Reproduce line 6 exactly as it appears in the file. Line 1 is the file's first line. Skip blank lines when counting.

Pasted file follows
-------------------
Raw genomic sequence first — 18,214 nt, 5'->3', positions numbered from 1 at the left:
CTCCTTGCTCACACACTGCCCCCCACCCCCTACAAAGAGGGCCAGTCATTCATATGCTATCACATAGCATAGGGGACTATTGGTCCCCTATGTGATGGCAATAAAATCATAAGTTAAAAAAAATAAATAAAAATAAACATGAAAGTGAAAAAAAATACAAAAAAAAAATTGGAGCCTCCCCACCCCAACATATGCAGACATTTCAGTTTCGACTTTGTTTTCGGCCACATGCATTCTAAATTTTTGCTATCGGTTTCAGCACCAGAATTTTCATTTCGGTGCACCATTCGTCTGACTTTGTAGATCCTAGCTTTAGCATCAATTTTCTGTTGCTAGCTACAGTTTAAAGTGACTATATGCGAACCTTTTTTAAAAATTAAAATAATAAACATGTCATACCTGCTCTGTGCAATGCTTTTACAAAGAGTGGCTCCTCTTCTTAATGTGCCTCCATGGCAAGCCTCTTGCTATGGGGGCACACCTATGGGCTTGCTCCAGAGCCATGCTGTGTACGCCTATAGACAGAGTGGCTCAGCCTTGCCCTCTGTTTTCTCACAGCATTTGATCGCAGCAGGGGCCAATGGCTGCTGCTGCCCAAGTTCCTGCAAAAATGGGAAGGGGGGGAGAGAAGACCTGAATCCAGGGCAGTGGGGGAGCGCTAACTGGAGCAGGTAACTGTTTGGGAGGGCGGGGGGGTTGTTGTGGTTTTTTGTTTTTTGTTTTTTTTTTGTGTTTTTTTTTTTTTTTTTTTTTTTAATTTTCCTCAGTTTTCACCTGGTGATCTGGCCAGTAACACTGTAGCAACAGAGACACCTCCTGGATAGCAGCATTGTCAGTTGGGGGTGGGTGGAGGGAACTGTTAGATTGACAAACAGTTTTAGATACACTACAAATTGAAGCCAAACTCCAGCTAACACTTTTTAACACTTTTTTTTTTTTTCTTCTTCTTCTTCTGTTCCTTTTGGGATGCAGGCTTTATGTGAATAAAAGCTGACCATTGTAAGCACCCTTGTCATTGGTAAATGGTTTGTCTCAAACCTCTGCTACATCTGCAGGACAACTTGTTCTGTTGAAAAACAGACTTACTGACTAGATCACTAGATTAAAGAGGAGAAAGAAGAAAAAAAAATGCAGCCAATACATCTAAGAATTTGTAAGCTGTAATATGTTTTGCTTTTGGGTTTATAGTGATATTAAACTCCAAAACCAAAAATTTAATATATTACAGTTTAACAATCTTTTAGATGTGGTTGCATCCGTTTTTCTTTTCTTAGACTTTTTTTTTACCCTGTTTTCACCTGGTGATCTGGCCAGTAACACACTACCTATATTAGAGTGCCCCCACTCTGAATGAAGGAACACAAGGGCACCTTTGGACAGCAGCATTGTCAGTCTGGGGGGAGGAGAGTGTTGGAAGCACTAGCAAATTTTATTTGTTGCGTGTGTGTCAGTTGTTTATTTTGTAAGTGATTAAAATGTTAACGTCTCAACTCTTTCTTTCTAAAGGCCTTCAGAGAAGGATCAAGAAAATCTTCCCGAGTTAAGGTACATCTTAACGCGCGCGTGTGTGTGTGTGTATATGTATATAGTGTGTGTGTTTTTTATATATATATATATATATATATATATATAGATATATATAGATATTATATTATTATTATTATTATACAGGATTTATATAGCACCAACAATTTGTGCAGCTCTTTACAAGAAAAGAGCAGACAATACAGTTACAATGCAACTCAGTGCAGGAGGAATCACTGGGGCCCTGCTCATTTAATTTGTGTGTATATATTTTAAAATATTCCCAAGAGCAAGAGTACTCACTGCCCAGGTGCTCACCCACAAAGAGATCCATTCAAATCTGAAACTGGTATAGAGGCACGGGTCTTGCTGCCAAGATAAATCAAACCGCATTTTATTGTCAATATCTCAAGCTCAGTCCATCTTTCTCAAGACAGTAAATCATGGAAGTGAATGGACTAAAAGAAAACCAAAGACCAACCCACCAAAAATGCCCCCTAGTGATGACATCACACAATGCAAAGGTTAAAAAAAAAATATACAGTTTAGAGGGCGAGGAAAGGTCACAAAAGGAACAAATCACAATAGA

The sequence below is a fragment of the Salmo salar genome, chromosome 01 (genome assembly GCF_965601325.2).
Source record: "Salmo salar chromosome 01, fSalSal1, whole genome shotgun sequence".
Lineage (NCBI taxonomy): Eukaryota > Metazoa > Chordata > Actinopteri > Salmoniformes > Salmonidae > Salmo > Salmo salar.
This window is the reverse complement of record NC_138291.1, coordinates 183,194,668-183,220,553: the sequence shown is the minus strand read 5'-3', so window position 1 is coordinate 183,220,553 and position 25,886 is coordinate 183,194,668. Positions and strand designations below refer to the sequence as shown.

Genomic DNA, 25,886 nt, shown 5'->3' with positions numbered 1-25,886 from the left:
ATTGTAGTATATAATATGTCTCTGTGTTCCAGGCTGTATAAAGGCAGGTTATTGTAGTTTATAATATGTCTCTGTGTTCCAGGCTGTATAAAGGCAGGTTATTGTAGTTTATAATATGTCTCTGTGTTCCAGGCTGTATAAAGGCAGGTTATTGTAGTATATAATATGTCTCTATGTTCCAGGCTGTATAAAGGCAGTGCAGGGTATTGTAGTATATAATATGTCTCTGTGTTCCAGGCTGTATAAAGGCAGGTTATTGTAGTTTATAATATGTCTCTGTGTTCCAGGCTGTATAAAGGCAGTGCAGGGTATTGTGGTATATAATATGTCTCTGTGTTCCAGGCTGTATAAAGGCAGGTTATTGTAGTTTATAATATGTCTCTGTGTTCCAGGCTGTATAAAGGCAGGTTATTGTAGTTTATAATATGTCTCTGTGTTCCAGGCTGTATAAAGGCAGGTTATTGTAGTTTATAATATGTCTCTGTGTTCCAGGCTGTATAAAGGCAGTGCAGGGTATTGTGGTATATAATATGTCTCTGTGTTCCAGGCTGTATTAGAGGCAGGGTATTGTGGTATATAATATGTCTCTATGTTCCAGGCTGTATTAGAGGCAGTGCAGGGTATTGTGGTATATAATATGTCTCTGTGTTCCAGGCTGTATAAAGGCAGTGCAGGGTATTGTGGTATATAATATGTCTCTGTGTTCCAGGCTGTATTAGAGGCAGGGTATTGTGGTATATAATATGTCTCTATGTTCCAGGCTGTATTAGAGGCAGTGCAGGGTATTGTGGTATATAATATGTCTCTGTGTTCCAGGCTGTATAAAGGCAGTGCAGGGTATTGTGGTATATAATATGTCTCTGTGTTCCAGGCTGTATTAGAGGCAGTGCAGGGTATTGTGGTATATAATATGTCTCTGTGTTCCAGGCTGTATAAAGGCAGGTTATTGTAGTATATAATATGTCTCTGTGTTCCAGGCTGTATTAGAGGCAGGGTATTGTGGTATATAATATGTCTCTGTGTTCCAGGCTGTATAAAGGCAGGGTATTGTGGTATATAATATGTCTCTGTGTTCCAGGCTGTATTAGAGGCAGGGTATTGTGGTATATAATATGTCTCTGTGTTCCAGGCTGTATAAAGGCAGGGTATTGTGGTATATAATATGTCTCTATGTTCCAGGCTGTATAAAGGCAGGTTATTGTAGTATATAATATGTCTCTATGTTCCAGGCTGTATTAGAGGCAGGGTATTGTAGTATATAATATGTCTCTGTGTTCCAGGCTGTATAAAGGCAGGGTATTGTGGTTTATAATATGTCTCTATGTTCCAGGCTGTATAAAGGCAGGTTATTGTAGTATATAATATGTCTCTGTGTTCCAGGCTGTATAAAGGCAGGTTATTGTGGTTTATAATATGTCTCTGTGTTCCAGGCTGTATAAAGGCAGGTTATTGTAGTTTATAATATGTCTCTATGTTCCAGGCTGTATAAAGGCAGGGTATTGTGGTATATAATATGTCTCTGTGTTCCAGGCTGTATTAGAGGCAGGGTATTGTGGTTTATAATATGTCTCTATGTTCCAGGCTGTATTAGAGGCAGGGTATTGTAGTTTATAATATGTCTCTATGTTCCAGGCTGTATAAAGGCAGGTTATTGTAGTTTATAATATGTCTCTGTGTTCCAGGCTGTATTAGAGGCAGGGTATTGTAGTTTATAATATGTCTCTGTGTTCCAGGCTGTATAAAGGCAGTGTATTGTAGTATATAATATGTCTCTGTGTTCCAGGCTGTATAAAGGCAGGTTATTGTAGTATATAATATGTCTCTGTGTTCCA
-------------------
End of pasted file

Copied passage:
This window is the reverse complement of record NC_138291.1, coordinates 183,194,668-183,220,553: the sequence shown is the minus strand read 5'-3', so window position 1 is coordinate 183,220,553 and position 25,886 is coordinate 183,194,668. Positions and strand designations below refer to the sequence as shown.